Industrial production dropped by 1.1 per cent in August, worse than expectations and down from a 0.8 per cent jump in July. Output in Germany, whose car makers started their summer shutdown a little earlier than usual, dropped by 1.9 per cent.
"The figures clearly don't bode well for GDP growth," said Stephen Brown, European economist at Capital Economics.
Howard Archer of IHS Global added: "A major concern ... will be that increased uncertainty will cause businesses and consumers to become more cautious in their major spending decisions, thereby hitting demand for capital goods."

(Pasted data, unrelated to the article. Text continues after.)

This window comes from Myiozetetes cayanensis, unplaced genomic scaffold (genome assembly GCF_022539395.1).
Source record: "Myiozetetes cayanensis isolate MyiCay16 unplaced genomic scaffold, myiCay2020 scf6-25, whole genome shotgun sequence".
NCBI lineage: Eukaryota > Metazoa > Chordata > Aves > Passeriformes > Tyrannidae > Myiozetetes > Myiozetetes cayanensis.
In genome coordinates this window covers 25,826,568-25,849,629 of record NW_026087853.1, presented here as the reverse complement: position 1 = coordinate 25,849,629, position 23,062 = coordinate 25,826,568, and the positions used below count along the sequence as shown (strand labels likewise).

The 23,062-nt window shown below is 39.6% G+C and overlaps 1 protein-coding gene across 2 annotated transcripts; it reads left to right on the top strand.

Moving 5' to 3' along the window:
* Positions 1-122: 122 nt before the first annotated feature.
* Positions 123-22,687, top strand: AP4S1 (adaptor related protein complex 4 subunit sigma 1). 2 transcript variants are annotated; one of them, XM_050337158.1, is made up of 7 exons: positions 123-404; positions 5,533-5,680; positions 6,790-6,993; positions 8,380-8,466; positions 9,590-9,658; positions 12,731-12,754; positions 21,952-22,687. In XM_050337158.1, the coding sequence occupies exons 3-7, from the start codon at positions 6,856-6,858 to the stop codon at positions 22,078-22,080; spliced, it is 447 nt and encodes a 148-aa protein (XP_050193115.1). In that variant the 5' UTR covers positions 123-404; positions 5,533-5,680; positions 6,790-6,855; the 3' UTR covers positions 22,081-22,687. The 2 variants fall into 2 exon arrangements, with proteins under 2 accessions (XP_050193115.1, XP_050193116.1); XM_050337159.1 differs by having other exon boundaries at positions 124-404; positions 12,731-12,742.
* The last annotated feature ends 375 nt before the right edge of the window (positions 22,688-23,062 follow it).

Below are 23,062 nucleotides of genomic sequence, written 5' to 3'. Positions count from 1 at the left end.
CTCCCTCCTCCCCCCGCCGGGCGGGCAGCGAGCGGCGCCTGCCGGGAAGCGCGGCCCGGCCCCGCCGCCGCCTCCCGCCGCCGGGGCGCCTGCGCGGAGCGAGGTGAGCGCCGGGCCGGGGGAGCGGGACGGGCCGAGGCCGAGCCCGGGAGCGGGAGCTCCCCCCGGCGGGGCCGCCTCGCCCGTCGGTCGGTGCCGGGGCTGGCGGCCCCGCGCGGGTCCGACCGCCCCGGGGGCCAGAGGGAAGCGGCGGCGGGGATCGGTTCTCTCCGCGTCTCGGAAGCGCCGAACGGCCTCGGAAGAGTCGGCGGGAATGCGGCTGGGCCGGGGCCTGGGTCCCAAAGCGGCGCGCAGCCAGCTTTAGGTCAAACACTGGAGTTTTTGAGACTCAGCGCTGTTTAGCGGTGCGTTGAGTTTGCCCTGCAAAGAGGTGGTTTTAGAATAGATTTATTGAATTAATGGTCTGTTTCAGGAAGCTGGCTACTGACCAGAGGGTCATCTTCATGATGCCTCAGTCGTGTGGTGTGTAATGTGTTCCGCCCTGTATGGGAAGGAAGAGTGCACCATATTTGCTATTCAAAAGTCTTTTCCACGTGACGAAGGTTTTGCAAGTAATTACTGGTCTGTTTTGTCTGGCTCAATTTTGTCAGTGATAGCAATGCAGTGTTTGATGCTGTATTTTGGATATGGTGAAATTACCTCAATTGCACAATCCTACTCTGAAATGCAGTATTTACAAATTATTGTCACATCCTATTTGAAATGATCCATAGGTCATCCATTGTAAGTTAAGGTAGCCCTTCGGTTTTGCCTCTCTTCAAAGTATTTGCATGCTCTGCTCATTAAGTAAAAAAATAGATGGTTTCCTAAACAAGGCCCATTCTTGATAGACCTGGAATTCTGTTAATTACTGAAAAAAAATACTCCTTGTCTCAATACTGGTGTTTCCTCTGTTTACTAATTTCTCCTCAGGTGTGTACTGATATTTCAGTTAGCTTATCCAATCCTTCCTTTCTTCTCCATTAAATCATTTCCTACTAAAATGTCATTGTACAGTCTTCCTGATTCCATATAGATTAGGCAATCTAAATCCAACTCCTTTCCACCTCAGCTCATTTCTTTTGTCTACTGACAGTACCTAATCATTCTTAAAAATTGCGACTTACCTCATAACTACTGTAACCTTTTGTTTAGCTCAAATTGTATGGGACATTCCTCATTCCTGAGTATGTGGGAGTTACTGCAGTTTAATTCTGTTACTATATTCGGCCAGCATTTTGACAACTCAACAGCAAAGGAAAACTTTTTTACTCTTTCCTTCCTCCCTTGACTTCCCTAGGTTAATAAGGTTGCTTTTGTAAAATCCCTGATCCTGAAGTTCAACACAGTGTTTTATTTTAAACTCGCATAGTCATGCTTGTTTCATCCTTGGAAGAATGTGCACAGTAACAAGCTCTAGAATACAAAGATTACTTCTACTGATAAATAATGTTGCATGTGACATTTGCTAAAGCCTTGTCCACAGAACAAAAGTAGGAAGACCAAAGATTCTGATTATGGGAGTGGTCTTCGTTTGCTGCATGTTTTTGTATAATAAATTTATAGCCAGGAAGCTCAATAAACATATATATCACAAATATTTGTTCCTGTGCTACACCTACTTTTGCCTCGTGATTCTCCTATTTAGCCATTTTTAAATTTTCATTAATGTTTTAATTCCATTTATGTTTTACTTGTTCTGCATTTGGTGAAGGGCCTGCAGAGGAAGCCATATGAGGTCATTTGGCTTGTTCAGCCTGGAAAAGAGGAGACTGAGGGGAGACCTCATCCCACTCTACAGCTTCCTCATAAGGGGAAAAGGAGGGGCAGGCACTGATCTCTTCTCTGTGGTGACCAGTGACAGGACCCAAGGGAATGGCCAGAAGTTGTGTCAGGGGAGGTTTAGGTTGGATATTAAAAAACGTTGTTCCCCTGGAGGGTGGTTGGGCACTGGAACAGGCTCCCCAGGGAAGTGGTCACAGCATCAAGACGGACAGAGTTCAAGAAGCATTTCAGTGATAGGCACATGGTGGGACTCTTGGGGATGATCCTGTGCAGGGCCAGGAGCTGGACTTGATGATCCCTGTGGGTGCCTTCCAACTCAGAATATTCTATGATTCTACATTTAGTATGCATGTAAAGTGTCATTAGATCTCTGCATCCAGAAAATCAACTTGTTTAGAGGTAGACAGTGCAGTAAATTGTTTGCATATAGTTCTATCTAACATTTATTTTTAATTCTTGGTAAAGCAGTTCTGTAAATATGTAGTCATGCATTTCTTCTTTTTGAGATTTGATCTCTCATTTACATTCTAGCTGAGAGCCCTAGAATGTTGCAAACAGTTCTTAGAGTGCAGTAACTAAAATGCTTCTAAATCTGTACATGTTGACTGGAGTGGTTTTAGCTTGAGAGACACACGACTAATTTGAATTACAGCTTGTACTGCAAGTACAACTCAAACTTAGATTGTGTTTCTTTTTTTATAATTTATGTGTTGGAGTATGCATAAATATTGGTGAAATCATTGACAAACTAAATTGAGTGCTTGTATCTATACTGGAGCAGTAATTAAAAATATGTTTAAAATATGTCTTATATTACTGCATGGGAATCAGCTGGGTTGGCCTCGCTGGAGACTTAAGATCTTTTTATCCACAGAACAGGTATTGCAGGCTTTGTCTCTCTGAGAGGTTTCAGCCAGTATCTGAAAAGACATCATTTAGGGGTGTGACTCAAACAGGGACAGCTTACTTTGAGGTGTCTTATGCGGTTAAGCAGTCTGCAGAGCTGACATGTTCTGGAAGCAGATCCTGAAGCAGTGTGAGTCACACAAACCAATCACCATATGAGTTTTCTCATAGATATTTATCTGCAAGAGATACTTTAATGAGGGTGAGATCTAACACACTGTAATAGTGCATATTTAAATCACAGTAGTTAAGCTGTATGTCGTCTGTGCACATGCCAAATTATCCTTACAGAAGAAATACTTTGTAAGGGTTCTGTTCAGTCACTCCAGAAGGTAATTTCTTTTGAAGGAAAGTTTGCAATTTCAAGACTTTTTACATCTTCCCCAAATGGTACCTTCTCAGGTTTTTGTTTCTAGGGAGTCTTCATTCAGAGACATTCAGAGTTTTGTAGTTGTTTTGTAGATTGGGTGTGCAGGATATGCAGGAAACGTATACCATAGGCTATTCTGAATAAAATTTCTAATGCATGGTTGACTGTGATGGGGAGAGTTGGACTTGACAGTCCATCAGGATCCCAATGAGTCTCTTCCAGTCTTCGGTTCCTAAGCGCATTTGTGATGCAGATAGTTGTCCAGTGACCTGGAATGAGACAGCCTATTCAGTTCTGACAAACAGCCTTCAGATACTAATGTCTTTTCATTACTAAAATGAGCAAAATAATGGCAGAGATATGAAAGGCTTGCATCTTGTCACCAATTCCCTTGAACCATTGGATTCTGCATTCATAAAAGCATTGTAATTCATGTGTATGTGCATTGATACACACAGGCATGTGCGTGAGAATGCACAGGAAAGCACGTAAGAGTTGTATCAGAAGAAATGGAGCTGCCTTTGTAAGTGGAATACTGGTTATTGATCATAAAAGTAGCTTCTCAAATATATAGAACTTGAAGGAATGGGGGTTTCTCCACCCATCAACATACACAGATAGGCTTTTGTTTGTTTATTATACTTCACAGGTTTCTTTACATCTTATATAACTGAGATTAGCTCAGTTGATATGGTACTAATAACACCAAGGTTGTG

Growth in the Eurozone dropped from a rate of 0.6 per cent in the first quarter of the year to 0.3 per cent in the second three month period. The European Central Bank (ECB), however, has held off from unleashing further stimulus, despite most analysts expecting President Mario Draghi to announce an extension to its €80bn (£68bn) a month quantitative easing programme, which is due to end in March, before the end of the year.